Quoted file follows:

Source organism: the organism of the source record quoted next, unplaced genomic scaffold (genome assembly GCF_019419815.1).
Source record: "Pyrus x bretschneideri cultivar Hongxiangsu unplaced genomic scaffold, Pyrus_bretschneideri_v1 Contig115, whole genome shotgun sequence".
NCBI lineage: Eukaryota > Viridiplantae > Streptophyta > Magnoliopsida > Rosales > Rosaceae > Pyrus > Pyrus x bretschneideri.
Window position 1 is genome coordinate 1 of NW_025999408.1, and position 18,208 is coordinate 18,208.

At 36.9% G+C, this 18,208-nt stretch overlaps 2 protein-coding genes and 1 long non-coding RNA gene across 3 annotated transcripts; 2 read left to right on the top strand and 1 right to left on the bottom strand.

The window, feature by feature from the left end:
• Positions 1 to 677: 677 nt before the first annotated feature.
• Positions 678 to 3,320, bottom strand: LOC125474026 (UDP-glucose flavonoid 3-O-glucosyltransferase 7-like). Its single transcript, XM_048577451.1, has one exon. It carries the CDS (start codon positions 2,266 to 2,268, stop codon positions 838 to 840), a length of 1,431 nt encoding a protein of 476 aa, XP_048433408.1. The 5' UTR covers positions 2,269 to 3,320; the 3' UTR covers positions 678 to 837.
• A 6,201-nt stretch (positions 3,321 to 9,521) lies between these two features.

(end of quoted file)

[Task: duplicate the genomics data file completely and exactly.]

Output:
Source organism: the organism of the source record quoted next, unplaced genomic scaffold (genome assembly GCF_019419815.1).
Source record: "Pyrus x bretschneideri cultivar Hongxiangsu unplaced genomic scaffold, Pyrus_bretschneideri_v1 Contig115, whole genome shotgun sequence".
NCBI lineage: Eukaryota > Viridiplantae > Streptophyta > Magnoliopsida > Rosales > Rosaceae > Pyrus > Pyrus x bretschneideri.
Window position 1 is genome coordinate 1 of NW_025999408.1, and position 18,208 is coordinate 18,208.

At 36.9% G+C, this 18,208-nt stretch overlaps 2 protein-coding genes and 1 long non-coding RNA gene across 3 annotated transcripts; 2 read left to right on the top strand and 1 right to left on the bottom strand.

The window, feature by feature from the left end:
• Positions 1 to 677: 677 nt before the first annotated feature.
• Positions 678 to 3,320, bottom strand: LOC125474026 (UDP-glucose flavonoid 3-O-glucosyltransferase 7-like). Its single transcript, XM_048577451.1, has one exon. It carries the CDS (start codon positions 2,266 to 2,268, stop codon positions 838 to 840), a length of 1,431 nt encoding a protein of 476 aa, XP_048433408.1. The 5' UTR covers positions 2,269 to 3,320; the 3' UTR covers positions 678 to 837.
• A 6,201-nt stretch (positions 3,321 to 9,521) lies between these two features.